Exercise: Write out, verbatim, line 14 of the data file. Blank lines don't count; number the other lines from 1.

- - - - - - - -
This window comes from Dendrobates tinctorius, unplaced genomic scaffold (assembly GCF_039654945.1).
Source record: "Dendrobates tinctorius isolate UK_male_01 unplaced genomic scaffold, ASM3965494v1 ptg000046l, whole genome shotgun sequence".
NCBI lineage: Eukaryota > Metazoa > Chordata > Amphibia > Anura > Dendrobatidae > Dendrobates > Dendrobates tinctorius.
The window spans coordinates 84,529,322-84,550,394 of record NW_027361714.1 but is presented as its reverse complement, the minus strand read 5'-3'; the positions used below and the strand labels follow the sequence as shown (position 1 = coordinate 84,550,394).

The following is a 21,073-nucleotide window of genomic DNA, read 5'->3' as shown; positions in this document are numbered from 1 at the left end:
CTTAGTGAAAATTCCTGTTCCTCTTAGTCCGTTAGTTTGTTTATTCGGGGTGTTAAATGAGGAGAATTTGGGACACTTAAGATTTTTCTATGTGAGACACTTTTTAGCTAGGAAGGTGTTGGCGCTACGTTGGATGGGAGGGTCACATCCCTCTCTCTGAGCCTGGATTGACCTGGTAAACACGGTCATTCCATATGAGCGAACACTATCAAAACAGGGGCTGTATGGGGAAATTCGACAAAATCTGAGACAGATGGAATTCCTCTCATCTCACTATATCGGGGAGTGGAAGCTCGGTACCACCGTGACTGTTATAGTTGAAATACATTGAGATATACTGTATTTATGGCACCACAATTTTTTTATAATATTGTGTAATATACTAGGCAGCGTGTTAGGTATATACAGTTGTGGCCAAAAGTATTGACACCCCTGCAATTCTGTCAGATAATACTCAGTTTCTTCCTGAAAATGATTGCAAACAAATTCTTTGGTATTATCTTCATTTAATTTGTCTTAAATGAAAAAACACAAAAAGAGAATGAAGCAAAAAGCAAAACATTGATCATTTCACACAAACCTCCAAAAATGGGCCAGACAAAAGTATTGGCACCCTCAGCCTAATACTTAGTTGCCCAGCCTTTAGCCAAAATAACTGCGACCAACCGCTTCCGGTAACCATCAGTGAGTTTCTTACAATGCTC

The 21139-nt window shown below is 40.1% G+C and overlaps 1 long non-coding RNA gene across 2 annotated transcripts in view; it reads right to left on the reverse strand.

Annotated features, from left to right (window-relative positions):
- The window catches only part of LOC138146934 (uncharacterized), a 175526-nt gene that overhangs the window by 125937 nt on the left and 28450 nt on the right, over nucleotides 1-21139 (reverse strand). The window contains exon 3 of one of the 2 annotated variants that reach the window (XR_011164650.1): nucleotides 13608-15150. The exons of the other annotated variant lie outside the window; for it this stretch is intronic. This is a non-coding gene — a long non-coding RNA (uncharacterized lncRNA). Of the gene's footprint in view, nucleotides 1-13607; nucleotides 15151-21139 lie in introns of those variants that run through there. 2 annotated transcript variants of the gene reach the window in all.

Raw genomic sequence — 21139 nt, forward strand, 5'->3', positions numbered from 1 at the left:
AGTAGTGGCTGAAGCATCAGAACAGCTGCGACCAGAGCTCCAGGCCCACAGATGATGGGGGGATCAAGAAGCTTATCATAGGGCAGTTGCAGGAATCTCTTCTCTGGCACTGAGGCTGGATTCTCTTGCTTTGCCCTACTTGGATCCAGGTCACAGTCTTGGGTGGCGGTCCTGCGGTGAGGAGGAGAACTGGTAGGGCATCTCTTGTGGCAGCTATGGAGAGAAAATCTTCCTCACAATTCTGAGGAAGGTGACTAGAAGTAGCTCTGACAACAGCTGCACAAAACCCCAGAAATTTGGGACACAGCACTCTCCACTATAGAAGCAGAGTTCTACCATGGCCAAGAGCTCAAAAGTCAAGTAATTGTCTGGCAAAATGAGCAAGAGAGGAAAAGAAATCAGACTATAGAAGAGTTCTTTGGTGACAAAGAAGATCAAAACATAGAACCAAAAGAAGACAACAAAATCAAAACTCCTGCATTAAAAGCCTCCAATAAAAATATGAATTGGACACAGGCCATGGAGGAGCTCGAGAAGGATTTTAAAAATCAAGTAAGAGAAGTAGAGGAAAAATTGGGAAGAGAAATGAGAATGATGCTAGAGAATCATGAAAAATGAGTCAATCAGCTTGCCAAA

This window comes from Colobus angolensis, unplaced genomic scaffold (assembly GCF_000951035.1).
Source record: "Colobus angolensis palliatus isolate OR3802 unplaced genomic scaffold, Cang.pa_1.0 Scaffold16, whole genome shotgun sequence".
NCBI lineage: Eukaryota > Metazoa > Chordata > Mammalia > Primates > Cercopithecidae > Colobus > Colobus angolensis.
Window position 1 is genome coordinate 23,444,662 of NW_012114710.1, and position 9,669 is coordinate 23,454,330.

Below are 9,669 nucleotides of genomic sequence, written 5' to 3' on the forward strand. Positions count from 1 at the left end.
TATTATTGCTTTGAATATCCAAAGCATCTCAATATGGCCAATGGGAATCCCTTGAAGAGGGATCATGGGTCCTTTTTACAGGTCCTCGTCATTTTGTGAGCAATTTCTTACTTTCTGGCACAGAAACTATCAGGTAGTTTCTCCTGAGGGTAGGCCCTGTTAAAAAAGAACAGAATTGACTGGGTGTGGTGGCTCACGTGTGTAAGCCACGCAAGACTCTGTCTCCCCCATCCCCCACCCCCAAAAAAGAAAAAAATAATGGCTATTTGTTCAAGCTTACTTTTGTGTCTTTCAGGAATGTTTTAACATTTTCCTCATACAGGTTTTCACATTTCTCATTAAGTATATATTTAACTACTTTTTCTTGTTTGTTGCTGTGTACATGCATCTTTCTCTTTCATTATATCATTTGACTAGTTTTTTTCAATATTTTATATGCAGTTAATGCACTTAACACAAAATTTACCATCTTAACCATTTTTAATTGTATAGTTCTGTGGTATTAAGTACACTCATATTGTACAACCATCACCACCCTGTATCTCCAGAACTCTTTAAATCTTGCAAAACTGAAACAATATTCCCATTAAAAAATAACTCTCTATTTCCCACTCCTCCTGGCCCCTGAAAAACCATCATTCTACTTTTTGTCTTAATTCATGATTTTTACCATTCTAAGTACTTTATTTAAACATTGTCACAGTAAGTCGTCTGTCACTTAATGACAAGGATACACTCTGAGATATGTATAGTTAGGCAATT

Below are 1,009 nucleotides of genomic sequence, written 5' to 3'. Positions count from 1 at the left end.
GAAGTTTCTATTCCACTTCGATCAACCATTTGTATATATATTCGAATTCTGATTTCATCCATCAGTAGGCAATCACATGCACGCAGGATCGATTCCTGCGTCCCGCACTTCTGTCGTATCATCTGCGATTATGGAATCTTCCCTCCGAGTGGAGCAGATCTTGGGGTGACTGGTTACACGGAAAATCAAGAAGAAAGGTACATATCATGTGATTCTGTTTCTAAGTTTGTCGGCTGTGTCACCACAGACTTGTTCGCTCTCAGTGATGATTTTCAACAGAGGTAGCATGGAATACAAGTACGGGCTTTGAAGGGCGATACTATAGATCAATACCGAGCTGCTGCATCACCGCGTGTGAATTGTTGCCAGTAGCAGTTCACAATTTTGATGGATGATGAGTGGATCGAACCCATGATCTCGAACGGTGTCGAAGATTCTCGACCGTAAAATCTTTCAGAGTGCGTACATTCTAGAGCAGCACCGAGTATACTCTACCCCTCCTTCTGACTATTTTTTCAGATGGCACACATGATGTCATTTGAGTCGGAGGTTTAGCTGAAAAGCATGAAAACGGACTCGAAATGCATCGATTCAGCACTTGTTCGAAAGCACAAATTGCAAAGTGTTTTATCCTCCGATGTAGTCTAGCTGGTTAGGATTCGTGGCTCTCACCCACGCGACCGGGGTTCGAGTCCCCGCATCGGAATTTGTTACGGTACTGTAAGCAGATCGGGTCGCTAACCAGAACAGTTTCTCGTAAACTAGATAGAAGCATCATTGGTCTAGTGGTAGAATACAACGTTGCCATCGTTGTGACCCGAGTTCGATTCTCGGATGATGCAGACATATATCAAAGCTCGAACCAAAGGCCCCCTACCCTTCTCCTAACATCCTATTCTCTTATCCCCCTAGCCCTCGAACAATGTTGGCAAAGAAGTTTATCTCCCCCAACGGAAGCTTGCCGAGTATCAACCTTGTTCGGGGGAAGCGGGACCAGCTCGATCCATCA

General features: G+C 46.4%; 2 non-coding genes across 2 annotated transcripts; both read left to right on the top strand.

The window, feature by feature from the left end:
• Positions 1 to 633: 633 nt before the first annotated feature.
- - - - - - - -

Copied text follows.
NCBI lineage: Eukaryota > Metazoa > Chordata > Mammalia > Primates > Cercopithecidae > Colobus > Colobus angolensis.